The U.S. Monetary base declined again during April by 0.67%. This news might mean that gold price will continue its downward trend during May (assuming all things being equal). The strong relation between U.S. Monetary base and the changes in gold was analyzed in the past: As the U.S. Monetary base tends to contract, the price tends to decrease as well.
The following chart presents the development of gold price (monthly average prices) and U.S. Monetary Base during 2011 and 2012 (up to April). According to the chart, U.S. Monetary base contracted during the last couple of months which might partially explain the decline in gold uring that time.
Furthermore, the relation between lagged by one period (month) U.S. Monetary base percent change and monthly change in price is positive and mid-strong. From March 2009 to April 2012 the linear correlation between the two was 0.274. This relation might suggest that if U.S. Monetary base will keep shrinking, the metal price might follow this path next month and decrease. Furthermore, if the FOMC will not hint of another QE program it could further pressure down bullion prices (but I don’t think the Fed will do so in the near future).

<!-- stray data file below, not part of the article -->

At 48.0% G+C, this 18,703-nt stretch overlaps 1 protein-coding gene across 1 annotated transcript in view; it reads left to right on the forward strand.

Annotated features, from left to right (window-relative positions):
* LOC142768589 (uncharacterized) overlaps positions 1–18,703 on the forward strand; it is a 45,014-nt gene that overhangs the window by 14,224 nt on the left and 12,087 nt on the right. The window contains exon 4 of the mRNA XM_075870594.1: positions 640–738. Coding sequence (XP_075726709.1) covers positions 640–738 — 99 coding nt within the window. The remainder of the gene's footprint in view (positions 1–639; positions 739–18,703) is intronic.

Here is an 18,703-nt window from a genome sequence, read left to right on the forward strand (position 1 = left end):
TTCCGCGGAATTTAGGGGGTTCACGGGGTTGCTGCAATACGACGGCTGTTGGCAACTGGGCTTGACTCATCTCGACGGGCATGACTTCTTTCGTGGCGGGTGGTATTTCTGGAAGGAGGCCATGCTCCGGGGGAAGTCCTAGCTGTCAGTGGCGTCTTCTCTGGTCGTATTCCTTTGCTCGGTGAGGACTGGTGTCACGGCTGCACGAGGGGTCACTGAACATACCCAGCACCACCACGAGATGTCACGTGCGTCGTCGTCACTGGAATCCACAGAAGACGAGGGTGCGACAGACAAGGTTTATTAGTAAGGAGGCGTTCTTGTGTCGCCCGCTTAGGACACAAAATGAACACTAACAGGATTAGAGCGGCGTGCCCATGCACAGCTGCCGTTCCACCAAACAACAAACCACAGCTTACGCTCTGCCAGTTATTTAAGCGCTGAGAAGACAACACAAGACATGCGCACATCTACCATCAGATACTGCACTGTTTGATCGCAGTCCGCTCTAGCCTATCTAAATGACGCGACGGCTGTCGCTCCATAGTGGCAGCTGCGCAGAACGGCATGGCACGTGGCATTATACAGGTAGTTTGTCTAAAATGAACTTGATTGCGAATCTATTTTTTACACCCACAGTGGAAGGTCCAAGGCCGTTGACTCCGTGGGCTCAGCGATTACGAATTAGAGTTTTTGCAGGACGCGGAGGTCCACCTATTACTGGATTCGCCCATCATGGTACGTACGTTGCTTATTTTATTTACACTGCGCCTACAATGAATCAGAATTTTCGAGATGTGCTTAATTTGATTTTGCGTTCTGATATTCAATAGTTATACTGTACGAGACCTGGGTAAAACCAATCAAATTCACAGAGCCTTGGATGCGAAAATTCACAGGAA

Let’s examine the lagged linear relation between these two data sets for the previous month: During March, U.S. Monetary base contracted by 1.54% while the average price fell by 1.56% during April.
During April, U.S. Monetary base contracted again by 0.67%. the interpretation of this news is that, all things being equal, the yellow metal might continue its downward trend and moderately decline during May.
Now let’s examine the developments of the “gold base ” compared with gold price by using the U.S. Monetary base and the U.S. gold reserves, which currently stands at 8,133.5 tonnes (or 261 million t oz.); via the gold reserves one can calculate the “gold base price” which is U.S. Monetary base divided by U.S. gold reserves. During April, this rate reached $10,064 per t oz. compared with the actual average price, which was $1,650 during last month. By dividing the gold base price with gold price we get the ratio between the two. The chart below shows the development of this ratio. The ratio remained nearly unchanged in the past several months and only slightly rose as the monetary base slightly shrunk by a lower rate than gold price.
This relation should be taken with a grain of salt, but for now might offer another perspective on the future development of gold price. If the upcoming U.S. Monetary base (for May) will continue to contract it could suggest gold price will continue to decline during the months to come.
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